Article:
I’m easily distracted, especially when slogging through a book that could be the final challenge in a copy editor’s reality show. I recalled my college days when my best friends took creative writing. One of their early assignments was to write a piece in the style of The New Yorker's “Talk of the Town.” They assumed this task with ease. Some got closer to the target than others, but no one froze. If I had been foolish enough to take this course, I would have frozen. I’m absolutely tone deaf when it comes to literary style. (And I don’t want to hear the obvious—we’ve read your blog, well, duh!) I’m a voracious reader, and I certainly know when I’m reading Austen and when I’m reading Faulkner. But I can’t even begin to replicate their styles.
On the other hand, I recall trying to explain the difference between 3/4 and 4/4 time in music to a fine literary stylist. One you waltz to, the other you march to, an explanation replete with live demonstrations. And I’m a pretty good teacher. No go; she couldn’t even hear the difference, let alone write a waltz or a march.
In the markets it’s critical to know what you have an ear for and when you’re tone deaf. There are so many ways to make money in the markets that you are almost assured of finding some strategy that you have an ear for. The question is how to discover that strategy.
Alas, I don’t have an answer to that question, yet it’s critically important to find an answer. Here’s one very, very preliminary mind exercise. Assume that if you have an ear for something you can create an original piece that echoes the work of a master and that performing this task isn’t torture. Your final product doesn’t have to be good but, judged by an expert, it can’t be pure trash. For instance, I who have an ear for music could compose a fugue in the style of Bach. It wouldn’t be good but would nevertheless fulfill the assignment. I could not, however, paint a picture in the style of Renoir. (Yes, I know I’m using the “ear for” phrase very loosely here, but humor me.)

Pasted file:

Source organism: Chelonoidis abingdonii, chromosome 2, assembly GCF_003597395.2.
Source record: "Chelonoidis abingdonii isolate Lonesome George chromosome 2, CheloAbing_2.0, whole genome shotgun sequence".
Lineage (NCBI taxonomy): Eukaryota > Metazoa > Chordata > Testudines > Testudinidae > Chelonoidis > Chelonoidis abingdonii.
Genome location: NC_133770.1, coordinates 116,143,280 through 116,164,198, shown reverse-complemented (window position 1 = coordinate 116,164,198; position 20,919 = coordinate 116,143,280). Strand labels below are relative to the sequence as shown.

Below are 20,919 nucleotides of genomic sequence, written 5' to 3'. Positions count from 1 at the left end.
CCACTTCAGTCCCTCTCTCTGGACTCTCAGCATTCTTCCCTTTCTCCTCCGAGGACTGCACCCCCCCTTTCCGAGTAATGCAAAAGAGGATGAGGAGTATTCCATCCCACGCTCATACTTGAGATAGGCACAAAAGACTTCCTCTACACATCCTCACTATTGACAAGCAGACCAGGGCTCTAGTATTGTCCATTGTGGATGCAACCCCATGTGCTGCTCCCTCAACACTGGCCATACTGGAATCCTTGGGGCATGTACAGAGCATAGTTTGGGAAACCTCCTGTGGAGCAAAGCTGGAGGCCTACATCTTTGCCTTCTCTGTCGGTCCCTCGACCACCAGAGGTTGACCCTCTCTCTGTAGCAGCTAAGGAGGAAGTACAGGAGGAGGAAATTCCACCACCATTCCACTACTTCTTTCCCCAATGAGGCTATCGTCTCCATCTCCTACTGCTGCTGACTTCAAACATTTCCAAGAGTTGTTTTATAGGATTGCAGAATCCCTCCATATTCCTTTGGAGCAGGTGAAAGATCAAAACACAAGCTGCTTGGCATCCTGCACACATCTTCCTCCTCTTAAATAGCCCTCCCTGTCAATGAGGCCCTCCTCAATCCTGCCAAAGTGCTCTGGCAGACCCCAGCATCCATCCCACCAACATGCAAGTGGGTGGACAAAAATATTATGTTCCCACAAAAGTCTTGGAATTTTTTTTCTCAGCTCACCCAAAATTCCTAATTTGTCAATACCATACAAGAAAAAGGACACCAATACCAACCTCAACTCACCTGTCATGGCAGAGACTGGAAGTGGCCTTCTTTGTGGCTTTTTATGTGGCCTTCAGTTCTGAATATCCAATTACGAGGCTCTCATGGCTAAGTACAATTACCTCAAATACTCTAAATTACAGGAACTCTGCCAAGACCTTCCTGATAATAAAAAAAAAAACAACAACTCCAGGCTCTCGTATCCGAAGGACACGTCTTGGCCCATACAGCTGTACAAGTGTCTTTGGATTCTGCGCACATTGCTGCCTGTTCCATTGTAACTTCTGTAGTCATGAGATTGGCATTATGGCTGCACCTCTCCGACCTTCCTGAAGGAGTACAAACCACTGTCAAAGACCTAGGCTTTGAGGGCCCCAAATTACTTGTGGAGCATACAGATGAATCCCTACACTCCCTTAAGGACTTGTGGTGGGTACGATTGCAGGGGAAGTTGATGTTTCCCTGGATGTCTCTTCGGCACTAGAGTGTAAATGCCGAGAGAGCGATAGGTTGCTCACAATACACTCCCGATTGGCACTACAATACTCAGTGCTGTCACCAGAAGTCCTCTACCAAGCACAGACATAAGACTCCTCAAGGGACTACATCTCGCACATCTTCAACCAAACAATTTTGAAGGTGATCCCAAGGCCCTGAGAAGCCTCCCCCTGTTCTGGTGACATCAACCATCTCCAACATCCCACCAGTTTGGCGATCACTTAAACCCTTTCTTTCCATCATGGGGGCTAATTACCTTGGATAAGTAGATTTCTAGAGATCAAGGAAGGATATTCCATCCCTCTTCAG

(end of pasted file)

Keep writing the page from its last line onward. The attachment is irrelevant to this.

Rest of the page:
Now let’s consider some possible market-oriented assignments. The style is more or less built into the assignment, so it’s not necessary to name a particular person or fund as a model. (1) Analyze a company as a possible short candidate. Look at its reports, its management, and its competition. (2) Write a trend-following system for a commodity of your choice relying on weekly data and then program it for entry and exit signals. (3) Using ETFs, devise a portfolio that, based on a five-year lookback period, has the most promise for high returns and low volatility in the future. (4) Find an intermarket signal that gives the intraday trader of, say, ES an edge.
Unless you have an inflated ego, you probably found some of these assignments undoable. Some you didn’t have the training for, some you don’t have the talent for, some you’re simply bored by. Okay, keep searching. Finding the right assignment is akin to finding the perfect partner. Otherwise, you might find yourself trying to paint that Renoir day after day, week in and week out, meeting with nothing but unmitigated failure. And all the time you were a brilliant engineer, a respectable mathematician, or—yes—a great trader.